The government is understood to be considering roping in ICAI, the apex accounting body, to tighten the compensatory scheme for the people displaced by mining projects amid a furore over the proposal for 26 per cent profit-sharing in the new mining law.
“In the last GoM meet, it was discussed to send the 26 per cent profit sharing proposal to the Institute of Chartered Accountants of India (ICAI). The government aims to fine-tune the scheme to compensate the people displaced by mining projects,” a senior Mines Ministry Official told PTI.
The development comes at a time when the industry has questioned the proposed compensatory scheme envisaged in the new mining bill. Industry bodies like CII and Ficci had also opposed the scheme earlier.
Differences within the government have also emerged of late, with Coal Minister Sriprakash Jaiswal brushing aside the Steel Ministry’s suggestion for giving concessions to PSUs in the proposed law for 26 per cent profit-sharing with people displaced by mining projects.
There are differences between two of the PSUs concerned — Coal India and SAIL — as well on the issue.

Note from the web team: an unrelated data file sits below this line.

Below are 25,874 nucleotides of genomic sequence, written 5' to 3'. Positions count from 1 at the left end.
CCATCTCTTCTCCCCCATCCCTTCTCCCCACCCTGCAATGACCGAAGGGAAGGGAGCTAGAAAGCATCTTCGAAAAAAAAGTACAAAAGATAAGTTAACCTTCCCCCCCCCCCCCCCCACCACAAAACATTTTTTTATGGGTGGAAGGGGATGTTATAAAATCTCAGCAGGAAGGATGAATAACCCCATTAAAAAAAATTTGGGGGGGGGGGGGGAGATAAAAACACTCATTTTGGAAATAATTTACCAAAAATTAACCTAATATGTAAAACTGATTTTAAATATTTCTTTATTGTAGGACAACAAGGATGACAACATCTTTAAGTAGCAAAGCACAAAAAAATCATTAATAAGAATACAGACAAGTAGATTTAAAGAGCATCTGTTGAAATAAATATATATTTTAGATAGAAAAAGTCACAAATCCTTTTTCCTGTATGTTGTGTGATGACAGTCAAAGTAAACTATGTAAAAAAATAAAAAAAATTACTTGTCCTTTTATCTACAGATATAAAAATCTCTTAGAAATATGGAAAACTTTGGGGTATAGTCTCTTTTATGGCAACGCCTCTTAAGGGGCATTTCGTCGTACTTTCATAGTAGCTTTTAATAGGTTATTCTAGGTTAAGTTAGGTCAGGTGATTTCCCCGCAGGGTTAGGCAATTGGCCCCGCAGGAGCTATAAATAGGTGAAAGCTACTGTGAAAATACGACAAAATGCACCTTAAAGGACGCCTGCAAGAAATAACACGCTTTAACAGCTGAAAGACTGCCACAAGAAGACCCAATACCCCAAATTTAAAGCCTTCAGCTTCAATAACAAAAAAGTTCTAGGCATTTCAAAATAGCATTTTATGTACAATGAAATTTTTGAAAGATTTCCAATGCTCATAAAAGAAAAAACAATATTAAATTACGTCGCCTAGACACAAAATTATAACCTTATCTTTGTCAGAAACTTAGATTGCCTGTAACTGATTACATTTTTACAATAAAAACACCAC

“Amid opposition from the industry on the technicalities of such a plan, the government wants the scheme on profit-sharing to be fool-proof. ICAI’s expertise on the subject would help in shaping up the scheme,” the official added.
Earlier, Mines Minister B K Handique had said that a 10-member ministerial panel headed by Finance Minister Pranab Mukherjee had arrived at a consensus on the new Mining Bill, which, among other things, makes it mandatory for firms to share 26 per cent of the profit from mining with project-affected people. The panel is slated to meet soon to clear the final draft of the Bill.
Turning down Steel Minister Virbhadra Singh’s demand for giving a “special consideration” to PSUs like SAIL and NMDC under the 26 per cent profit-sharing proposal, Coal Minister Sriprakash Jaiswal had said, “Definitely, it should be there,” when asked whether there should be a level playing field for PSUs and private players under the profit-sharing regime.
Jaiswal had added that there is no proposal before the Group of Ministers to give concessions to PSUs.
Virbhadra Singh had said the PSUs deserve differential treatment, as they have been continuously committed to fulfilling their social responsibility obligation.
“Some special consideration has to be given to PSUs for the historical role (in social obligations) being undertaken in different parts of the country,” he had said. Singh had supported the demand by the SAIL for differential treatment.